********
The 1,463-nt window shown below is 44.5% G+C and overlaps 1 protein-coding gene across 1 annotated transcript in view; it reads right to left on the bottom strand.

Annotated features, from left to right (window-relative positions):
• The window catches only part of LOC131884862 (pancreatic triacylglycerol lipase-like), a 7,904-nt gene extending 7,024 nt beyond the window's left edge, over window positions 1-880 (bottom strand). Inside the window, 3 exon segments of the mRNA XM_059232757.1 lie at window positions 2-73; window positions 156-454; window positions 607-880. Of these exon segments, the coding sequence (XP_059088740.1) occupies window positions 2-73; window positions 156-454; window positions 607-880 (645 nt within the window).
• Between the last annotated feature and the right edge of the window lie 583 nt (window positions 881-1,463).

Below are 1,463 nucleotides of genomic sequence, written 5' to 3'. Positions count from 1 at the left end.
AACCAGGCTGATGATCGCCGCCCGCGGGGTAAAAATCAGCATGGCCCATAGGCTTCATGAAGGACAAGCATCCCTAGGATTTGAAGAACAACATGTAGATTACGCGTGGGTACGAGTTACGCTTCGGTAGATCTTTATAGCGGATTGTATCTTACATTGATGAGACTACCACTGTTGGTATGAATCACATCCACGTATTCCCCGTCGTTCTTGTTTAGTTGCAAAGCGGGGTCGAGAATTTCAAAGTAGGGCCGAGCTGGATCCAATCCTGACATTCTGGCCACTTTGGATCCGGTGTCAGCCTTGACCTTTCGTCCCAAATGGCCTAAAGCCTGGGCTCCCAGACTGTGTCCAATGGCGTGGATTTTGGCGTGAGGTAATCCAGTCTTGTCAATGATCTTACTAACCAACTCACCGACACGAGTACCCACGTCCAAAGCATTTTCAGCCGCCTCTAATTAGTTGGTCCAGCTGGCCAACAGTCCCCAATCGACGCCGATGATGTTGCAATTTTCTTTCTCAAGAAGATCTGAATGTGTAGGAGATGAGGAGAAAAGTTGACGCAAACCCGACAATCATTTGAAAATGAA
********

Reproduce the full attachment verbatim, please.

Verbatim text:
The 1,463-nt window shown below is 44.5% G+C and overlaps 1 protein-coding gene across 1 annotated transcript in view; it reads right to left on the bottom strand.

Annotated features, from left to right (window-relative positions):
• The window catches only part of LOC131884862 (pancreatic triacylglycerol lipase-like), a 7,904-nt gene extending 7,024 nt beyond the window's left edge, over window positions 1-880 (bottom strand). Inside the window, 3 exon segments of the mRNA XM_059232757.1 lie at window positions 2-73; window positions 156-454; window positions 607-880. Of these exon segments, the coding sequence (XP_059088740.1) occupies window positions 2-73; window positions 156-454; window positions 607-880 (645 nt within the window).
• Between the last annotated feature and the right edge of the window lie 583 nt (window positions 881-1,463).

Below are 1,463 nucleotides of genomic sequence, written 5' to 3'. Positions count from 1 at the left end.
AACCAGGCTGATGATCGCCGCCCGCGGGGTAAAAATCAGCATGGCCCATAGGCTTCATGAAGGACAAGCATCCCTAGGATTTGAAGAACAACATGTAGATTACGCGTGGGTACGAGTTACGCTTCGGTAGATCTTTATAGCGGATTGTATCTTACATTGATGAGACTACCACTGTTGGTATGAATCACATCCACGTATTCCCCGTCGTTCTTGTTTAGTTGCAAAGCGGGGTCGAGAATTTCAAAGTAGGGCCGAGCTGGATCCAATCCTGACATTCTGGCCACTTTGGATCCGGTGTCAGCCTTGACCTTTCGTCCCAAATGGCCTAAAGCCTGGGCTCCCAGACTGTGTCCAATGGCGTGGATTTTGGCGTGAGGTAATCCAGTCTTGTCAATGATCTTACTAACCAACTCACCGACACGAGTACCCACGTCCAAAGCATTTTCAGCCGCCTCTAATTAGTTGGTCCAGCTGGCCAACAGTCCCCAATCGACGCCGATGATGTTGCAATTTTCTTTCTCAAGAAGATCTGAATGTGTAGGAGATGAGGAGAAAAGTTGACGCAAACCCGACAATCATTTGAAAATGAA